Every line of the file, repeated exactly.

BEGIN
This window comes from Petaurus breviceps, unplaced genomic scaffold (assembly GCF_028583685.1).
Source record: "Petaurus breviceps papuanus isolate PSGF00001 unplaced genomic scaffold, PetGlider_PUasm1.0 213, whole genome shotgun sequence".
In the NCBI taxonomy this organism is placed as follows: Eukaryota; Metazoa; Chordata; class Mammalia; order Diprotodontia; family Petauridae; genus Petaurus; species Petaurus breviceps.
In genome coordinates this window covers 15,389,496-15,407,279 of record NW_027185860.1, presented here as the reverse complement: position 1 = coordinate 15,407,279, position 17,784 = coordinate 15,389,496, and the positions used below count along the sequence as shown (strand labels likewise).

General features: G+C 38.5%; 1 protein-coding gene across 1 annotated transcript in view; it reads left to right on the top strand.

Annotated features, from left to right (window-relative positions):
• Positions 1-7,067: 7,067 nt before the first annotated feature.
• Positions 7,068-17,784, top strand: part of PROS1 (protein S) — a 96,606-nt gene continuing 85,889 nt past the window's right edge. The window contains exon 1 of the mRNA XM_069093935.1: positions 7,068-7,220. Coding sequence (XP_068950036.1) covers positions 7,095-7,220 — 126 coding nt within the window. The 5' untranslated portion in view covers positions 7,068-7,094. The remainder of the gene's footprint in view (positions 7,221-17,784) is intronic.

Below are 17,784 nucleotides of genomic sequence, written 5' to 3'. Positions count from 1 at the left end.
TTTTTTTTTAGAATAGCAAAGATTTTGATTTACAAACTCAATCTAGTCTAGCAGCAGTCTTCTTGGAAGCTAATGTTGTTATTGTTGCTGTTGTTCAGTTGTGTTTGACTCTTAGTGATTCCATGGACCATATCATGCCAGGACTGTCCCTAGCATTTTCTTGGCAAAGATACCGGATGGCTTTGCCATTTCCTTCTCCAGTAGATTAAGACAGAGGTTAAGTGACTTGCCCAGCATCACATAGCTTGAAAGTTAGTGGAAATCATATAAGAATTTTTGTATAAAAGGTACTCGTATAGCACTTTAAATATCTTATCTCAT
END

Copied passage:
This window comes from Petaurus breviceps, unplaced genomic scaffold (assembly GCF_028583685.1).
Source record: "Petaurus breviceps papuanus isolate PSGF00001 unplaced genomic scaffold, PetGlider_PUasm1.0 213, whole genome shotgun sequence".
In the NCBI taxonomy this organism is placed as follows: Eukaryota; Metazoa; Chordata; class Mammalia; order Diprotodontia; family Petauridae; genus Petaurus; species Petaurus breviceps.
In genome coordinates this window covers 15,389,496-15,407,279 of record NW_027185860.1, presented here as the reverse complement: position 1 = coordinate 15,407,279, position 17,784 = coordinate 15,389,496, and the positions used below count along the sequence as shown (strand labels likewise).

General features: G+C 38.5%; 1 protein-coding gene across 1 annotated transcript in view; it reads left to right on the top strand.

Annotated features, from left to right (window-relative positions):
• Positions 1-7,067: 7,067 nt before the first annotated feature.
• Positions 7,068-17,784, top strand: part of PROS1 (protein S) — a 96,606-nt gene continuing 85,889 nt past the window's right edge. The window contains exon 1 of the mRNA XM_069093935.1: positions 7,068-7,220. Coding sequence (XP_068950036.1) covers positions 7,095-7,220 — 126 coding nt within the window. The 5' untranslated portion in view covers positions 7,068-7,094. The remainder of the gene's footprint in view (positions 7,221-17,784) is intronic.

Below are 17,784 nucleotides of genomic sequence, written 5' to 3'. Positions count from 1 at the left end.
TTTTTTTTTAGAATAGCAAAGATTTTGATTTACAAACTCAATCTAGTCTAGCAGCAGTCTTCTTGGAAGCTAATGTTGTTATTGTTGCTGTTGTTCAGTTGTGTTTGACTCTTAGTGATTCCATGGACCATATCATGCCAGGACTGTCCCTAGCATTTTCTTGGCAAAGATACCGGATGGCTTTGCCATTTCCTTCTCCAGTAGATTAAGACAGAGGTTAAGTGACTTGCCCAGCATCACATAGCTTGAAAGTTAGTGGAAATCATATAAGAATTTTTGTATAAAAGGTACTCGTATAGCACTTTAAATATCTTATCTCAT